The anti-Americanism in Italy was visible: "Fuck Bush" grafitto seemed to be on every other store-front shutter. When my father first saw this kind of thing, while passing by on a train, he was disappointed that we didn't have a camera ready. Little did we know that we would encounter this kind of thing several times a day while in the cities. [The picture above is from the doorway below, located right in front of the hotel where we were staying.]

Pulling a Berlusconi

The clip linked below is a fake. Apparently it is part of a trailer for a German comedy lampooning Berlusconi. The defense for this oversight? Who knew the Germans made comedies?!

I have no idea how old this clip is, but its obnoxiousness transcends time and space.

It occurred to me that if an American politician were caught on camera "funning around" in this way, he (or she?) would be pressured to resign. Think back to the case of
Bob Packwood in the 1990s [fun fact: Packwood was the third Darren on "Betwitched"].

Of course, I can't see George W. Bush doing this at all, and Clinton not doing it on camera.

It also reminds me of the case of former Hannara Party assemblyman Choi Yeon-hee [choe yŏnhŭi], the conservative lawmaker who, at a recent dinner for the press, sallied up to a female reporter for one of the main daily newspapers, went up to her from behind and grabbed her breasts. Not sure if he did the Silvio Berlusconi move, though.

Women's groups were naturally furious that this kind of thing would happen by someone who supposedly represents their interests, and the pressure was enough for him to resign from his party, but he is refusing resign his seat.

With friends like these...

News has come from US Defense Department that the Russians were sending Saddam Hussein information, via the Russian ambassador to Iraq, at the beginning of the Iraq War.

The information turned out to be wrong, but one has to wonder just what the hell is going on? Sure, the US and Russia are not allies like the US is with Japan, England, Canada, or even Korea, but at least they were supposed to be cooperating, if not on the same side.

Sometimes I wonder, did the end of the Cold War really mean anything? Sure, communism is pretty much dead, but the US's two primary Cold War adversaries, China and Russia, still aren't democratic and they still stand in the way of much of what the US tries to do.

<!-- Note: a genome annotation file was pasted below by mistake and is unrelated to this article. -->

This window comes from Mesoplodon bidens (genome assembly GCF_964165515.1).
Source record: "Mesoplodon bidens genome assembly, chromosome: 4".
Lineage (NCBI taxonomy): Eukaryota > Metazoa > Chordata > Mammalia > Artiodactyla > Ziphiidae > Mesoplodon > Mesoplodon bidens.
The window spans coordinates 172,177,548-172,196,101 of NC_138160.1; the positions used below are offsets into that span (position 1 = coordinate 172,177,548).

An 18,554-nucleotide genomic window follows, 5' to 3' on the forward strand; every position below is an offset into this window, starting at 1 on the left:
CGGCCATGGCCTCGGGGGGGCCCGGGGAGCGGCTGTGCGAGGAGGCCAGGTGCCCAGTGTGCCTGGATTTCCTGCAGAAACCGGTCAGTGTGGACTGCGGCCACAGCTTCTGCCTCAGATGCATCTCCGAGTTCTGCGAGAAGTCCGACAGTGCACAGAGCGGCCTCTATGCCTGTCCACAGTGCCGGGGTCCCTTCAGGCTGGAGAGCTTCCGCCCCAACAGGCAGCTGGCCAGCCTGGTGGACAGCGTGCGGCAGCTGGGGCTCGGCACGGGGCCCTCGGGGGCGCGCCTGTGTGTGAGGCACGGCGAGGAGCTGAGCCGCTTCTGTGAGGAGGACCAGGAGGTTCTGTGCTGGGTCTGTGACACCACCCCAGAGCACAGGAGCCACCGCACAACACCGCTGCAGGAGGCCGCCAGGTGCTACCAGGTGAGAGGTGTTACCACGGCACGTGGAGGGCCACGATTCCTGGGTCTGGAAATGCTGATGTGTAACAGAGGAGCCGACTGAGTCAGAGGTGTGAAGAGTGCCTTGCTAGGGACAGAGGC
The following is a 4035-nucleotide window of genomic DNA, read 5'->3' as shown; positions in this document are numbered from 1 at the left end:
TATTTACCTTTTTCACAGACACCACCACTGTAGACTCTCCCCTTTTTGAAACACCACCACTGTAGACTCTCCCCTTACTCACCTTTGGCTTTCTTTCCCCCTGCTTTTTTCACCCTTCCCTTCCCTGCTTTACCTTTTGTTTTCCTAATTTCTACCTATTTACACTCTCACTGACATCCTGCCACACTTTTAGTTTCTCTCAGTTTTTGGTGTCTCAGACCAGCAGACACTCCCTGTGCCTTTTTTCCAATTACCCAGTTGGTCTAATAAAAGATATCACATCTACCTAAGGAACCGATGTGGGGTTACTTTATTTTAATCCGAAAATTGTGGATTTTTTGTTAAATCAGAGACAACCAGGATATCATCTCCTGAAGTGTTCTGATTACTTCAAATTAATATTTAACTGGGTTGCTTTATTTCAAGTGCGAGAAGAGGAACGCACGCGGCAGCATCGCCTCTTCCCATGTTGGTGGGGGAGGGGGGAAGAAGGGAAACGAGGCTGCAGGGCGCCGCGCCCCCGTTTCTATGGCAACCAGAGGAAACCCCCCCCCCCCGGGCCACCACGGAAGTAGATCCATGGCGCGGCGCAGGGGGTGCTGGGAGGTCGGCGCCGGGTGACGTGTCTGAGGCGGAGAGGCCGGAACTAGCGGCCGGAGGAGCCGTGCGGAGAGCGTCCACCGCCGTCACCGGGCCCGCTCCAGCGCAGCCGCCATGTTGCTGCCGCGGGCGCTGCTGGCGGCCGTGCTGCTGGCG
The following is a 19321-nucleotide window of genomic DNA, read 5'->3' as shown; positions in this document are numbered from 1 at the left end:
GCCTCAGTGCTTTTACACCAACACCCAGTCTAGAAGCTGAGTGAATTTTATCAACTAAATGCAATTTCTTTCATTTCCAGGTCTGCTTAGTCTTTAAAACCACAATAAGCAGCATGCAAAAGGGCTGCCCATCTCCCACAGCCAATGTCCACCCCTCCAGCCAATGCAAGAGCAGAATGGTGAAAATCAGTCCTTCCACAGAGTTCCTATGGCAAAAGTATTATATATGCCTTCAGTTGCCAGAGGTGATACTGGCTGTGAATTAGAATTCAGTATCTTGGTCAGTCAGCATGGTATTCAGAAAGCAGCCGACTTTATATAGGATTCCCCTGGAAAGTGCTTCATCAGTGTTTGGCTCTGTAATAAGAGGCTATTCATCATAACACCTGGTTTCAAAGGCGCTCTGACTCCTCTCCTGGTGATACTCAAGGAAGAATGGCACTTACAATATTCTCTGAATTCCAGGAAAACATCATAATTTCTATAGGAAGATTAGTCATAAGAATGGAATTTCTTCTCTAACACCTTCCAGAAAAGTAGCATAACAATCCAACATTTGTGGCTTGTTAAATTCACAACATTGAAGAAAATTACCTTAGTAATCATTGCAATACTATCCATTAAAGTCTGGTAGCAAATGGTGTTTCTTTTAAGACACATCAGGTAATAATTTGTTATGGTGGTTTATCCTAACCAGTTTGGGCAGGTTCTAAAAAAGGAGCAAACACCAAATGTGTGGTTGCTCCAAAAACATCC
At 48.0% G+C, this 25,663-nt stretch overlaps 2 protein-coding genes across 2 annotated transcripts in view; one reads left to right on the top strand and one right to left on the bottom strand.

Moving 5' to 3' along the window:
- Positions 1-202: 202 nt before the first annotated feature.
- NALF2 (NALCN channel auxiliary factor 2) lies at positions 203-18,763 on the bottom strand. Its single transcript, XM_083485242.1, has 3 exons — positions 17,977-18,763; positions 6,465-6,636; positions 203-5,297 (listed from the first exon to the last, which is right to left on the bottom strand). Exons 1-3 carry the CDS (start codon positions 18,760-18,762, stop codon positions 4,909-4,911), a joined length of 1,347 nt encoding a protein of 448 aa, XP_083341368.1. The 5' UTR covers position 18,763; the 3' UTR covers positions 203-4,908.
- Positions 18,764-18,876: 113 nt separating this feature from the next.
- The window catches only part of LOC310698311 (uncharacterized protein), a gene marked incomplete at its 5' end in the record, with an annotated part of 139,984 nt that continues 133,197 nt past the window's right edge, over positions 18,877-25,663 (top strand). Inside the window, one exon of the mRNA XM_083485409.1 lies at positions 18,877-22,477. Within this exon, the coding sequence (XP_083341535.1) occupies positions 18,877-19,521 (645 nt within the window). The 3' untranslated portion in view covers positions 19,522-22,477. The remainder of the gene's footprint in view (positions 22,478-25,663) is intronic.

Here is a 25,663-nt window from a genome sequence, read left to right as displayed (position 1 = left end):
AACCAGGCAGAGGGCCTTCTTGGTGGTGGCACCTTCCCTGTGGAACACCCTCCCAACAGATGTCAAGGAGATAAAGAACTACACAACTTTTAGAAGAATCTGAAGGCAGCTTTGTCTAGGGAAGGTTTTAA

Canada begins annual slaughter of baby seals

Warning: This post may ruing your lunch. Plunge has complained (rightfully so) about Japan's whaling industry. But the hunting down and killing of whales is not the only destruction of marine mammals that has people around the world in an outrage. In Canada, the annual hunt of baby harp seals is getting underway.

The government of Canada, which insists the "cull" is necessary to control seal numbers, is allowing for up to 325,000 seals to be killed, 5000 more than last year.

The seal population is now almost six million, nearly triple the level of the 1970s. But critics say the numbers have little to do with it. It's the millions of dollars that will be made from the seal pelts that drives this activity.

Local fisherman also say the hunt gives much-needed seasonal work to communities hit hard by dwindling fish stocks in the Atlantic.

This is an interesting argument if you think about it: we've misused one "natural resource" to the point that it has impacted jobs, so let's move on to destroying another.

Paul McCartney and his wife Heather, who visited Canada earlier this month to protest against the cull, made a last-minute video appeal, urging Canada to consider a "win-win" plan that would end the hunt while compensating fishermen for lost revenue.

Campaigners have called on US restaurant chains to boycott Canadian seafood until the hunt stops, and they plan demonstrations around the world.

Wednesday, March 22, 2006

The anonymouse that roared

All public blogs are by definition megalomaniacal*. So naturally many of us who have blogs wish to see how many people are viewing them, who they are, where they are, what they view, etc., using (I've already talked about this here).

Among the various patterns that have popped up is one I find very encouraging: a number of people have been linking to
this post satirizing the Beijing Olympics through, as has been discussed in the blogosphere, is one of several major blogging hosts blocked in its entirety by Beijing. Consequently, given the subject matter of that post, it is my belief that most or all of those "anonymoused" viewers are connecting from the People's Republic of China, by way of Germany.

And if I'm right about that, this just fills me with joy. There is no reason for Beijing to continue to with its oppressive censorship of thought, and frankly it's an embarrassment that so many countries—especially South Korea, Japan, and the United States, and perhaps the EU—turn a blind eye to the PRC's excesses in the name of economic opportunity. The fact that savvy Chinese netizens are using to bypass Big Brother Beijing in order to view things that the Chinese authorities don't want them to know (plus, perhaps, some porn) makes me ecstatic.